As the midday sun began to heat up the already toasty kitchen, the friends began to get ready for the obligatory Christmas Day swim on Bondi beach. Mary was reluctant to leave her turkey. “I don’t know when I am going to get those Yorkshires in the oven for Daniel and how am I going to bake Brussels for Laura. I am going to need another oven!” The sweat rolled from Mary’s brow as she raced around the kitchen and confided in Patrick. He in turn took her in his arms and kissed her on the head. “It’s our day too, Babe. Don’t worry I’ll plan something to distract them from their dinner. Now let’s go have a cold beer and a swim.”
As the group of housemates descended onto the beach, they could see the golden sand was filling up fast. Their neighbours Fran and Eddie were there and Daniel and his friends were already camped around a speaker, drinking with Santa hats and board shorts. Laura sat on her beach towel quietly and looked around. The beach was full of bronzed bodies in festive red swimsuits and the occasional Christmas hat. “It’s all a bit surreal isn’t it?” she said to Mary. “It just doesn’t feel Christmassy drinking beer on the beach.”
Mary stretched out her legs and let the sand pile on her toes. She let the heat of the afternoon sun ease her tension. “It may not be what you are used to but with everything that is going on in the world right now, I think there are worse places you could be.”
Laura nodded and then smiled as she watched Daniel and his mates attempt to make a human pyramid. “Come on over, let’s get a photo,” he called as he noticed the girls watching. The girls joined the pyramid and Laura couldn’t help but laugh, as it inevitably collapsed, and arms and legs were strewn across each other on the sand.
As the sun began to lower and meet the sea, the gang of neighbours and friends strolled back to the house arm in arm, singing Christmas carols. Later, Mary’s dinner was a triumph with all the hungry orphans who had gathered. They were fed and watered to a happy contentment. The joyous mood began to change as the first of the facetime calls from the Northern hemisphere came in. One by one people left the table to talk to their families at home. Those waiting for their turn, anxiously checked and rechecked the time zones desperately waiting for it to be late enough to call. The fun and frivolity of earlier was now forgotten, as a sombre mood descended.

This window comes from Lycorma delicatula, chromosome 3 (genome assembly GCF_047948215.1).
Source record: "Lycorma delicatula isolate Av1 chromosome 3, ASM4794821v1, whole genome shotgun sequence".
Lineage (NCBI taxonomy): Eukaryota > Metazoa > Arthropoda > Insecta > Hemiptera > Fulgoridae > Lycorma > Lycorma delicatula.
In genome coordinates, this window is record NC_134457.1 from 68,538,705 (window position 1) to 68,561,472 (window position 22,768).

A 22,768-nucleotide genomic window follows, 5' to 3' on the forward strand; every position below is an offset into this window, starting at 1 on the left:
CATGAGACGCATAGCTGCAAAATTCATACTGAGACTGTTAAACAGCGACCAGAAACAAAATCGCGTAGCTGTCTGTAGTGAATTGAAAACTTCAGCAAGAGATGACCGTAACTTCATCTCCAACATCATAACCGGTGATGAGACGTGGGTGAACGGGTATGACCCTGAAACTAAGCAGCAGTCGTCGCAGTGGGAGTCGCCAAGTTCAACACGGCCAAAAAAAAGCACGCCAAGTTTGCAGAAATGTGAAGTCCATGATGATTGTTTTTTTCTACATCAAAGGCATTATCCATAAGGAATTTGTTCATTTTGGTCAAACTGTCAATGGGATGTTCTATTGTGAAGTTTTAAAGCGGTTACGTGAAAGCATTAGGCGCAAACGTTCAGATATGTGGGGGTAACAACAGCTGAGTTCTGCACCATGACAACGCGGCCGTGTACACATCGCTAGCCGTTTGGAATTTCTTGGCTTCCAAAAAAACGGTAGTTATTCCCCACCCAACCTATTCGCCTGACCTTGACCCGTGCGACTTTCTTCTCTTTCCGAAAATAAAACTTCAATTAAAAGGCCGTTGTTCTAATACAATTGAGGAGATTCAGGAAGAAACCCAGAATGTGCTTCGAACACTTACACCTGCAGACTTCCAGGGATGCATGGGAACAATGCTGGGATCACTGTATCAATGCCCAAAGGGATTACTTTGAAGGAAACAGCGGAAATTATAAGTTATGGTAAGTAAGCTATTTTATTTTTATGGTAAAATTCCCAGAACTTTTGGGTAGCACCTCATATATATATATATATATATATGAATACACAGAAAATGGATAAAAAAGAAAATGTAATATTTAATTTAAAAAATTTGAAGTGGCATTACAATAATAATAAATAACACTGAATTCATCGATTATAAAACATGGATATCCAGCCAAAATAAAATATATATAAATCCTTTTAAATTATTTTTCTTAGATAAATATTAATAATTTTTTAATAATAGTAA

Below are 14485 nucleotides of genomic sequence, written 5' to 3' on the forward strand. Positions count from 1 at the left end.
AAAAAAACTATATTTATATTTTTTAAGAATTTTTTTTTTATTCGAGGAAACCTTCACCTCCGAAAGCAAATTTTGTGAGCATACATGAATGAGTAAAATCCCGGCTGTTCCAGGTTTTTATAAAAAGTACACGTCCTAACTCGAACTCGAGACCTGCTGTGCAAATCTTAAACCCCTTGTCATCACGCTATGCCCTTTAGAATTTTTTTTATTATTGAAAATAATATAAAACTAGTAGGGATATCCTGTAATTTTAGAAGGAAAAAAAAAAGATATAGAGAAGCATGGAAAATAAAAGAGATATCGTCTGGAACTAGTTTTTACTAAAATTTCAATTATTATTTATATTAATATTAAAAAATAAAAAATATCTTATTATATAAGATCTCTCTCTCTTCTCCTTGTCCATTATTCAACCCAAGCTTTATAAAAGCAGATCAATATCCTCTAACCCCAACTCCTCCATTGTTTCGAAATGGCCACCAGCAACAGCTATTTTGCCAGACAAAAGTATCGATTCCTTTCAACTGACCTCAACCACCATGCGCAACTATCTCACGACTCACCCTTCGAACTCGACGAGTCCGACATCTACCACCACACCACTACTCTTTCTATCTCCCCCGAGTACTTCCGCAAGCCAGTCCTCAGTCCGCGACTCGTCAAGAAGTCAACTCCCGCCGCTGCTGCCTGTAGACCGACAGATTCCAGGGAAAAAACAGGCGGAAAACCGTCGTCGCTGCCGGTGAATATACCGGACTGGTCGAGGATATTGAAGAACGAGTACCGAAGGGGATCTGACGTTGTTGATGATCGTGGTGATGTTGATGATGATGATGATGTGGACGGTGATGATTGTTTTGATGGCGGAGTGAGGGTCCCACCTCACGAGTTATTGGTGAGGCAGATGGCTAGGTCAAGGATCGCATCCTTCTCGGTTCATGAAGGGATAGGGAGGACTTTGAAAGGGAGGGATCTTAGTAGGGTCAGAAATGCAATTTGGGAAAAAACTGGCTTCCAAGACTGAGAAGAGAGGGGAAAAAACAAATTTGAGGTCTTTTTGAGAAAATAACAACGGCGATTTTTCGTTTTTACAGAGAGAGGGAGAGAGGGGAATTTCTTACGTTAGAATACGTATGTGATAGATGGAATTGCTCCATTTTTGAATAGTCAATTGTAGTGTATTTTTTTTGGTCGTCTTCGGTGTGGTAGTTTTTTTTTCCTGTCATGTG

As Laura’s turn arrived, she escaped to her bedroom and waved frantically down the phone. She desperately plastered a smile on her face. She was determined not to upset her mother. She lied about the great day she had had and ooh-ed and aah-ed appropriately, as Christmas gifts were each held up to the screen for her review.
When she hung up, the lump in her throat became unbearable and she cried. She could hear the mood outside her door lifting, as someone had turned up the Christmas music and another bottle of bubbles had been uncorked. Laura ached to be lying on her mother’s couch, one hand in the tin of Roses chocolates, the other clutching her mulled wine. It just felt weird, even wrong to be drinking a beer in a swimsuit.
Laura eventually stopped crying and reapplied her makeup. She brushed her hair and sprayed her favourite perfume. She didn’t want anyone to notice she had been upset. Especially Dan. He had been weird with her ever since her outburst the previous night and she was dammed if she was going to give him any more ammunition.
As Laura re-entered the sitting room, the party was back in full swing. Mary, now relieved of her kitchen duties, was swigging directly from a bottle of prosecco, while the guys gathered around the table playing cards. The neighbours Fran and Eddie danced around the Christmas tree singing German carols. Suddenly from the kitchen, Patrick let out a roar, “We forgot the crackers!!”
No one else seemed remotely concerned about the omission but Daniel and Mary sprung into life.
“Oh yes, quick, Laura, over here,” Mary called as she gathered in the kitchen with Patrick and Daniel. A bemused Laura joined them, as they pulled the Christmas crackers out of the cardboard box.
“Will you pull my cracker?” Patrick asked Mary seductively as he nuzzled into her neck. She giggled and pulled suggestively on his shirt collar. Daniel awkwardly held out a cracker to Laura. “Shall we go next?” he asked as he studied her face intently.
Laura had never noticed how brown his eyes were. They reminded her of two chocolate pools of a Labrador pleading with her. Laura shifted uneasily as she found herself staring back. She gripped the end of the cardboard cracker and pulled. The snap echoed around the kitchen as the prize fell out and onto the floor, in between Daniel and Laura.
Confused Laura bent down and picked it up. “It’s mistletoe,” she chirped, and she then noticed the hopeful expression in front of her. Daniel slowly lent in and placed a soft kiss on Laura’s lips. Nervously he pulled away and again, concentrated his puppy eyes on her face. Laura stood still, unmoving. She then lent in and kissed him back. This time, their kiss had more certainty and urgency, as they held each other tightly in the kitchen.
“Woo hooo, Finally!!!” Patrick and Mary cheered as they watched the housemates embrace. As they eventually pulled apart Laura stood back and looked at Daniel. “Maybe being stuck in Sydney with you isn’t so bad after all.”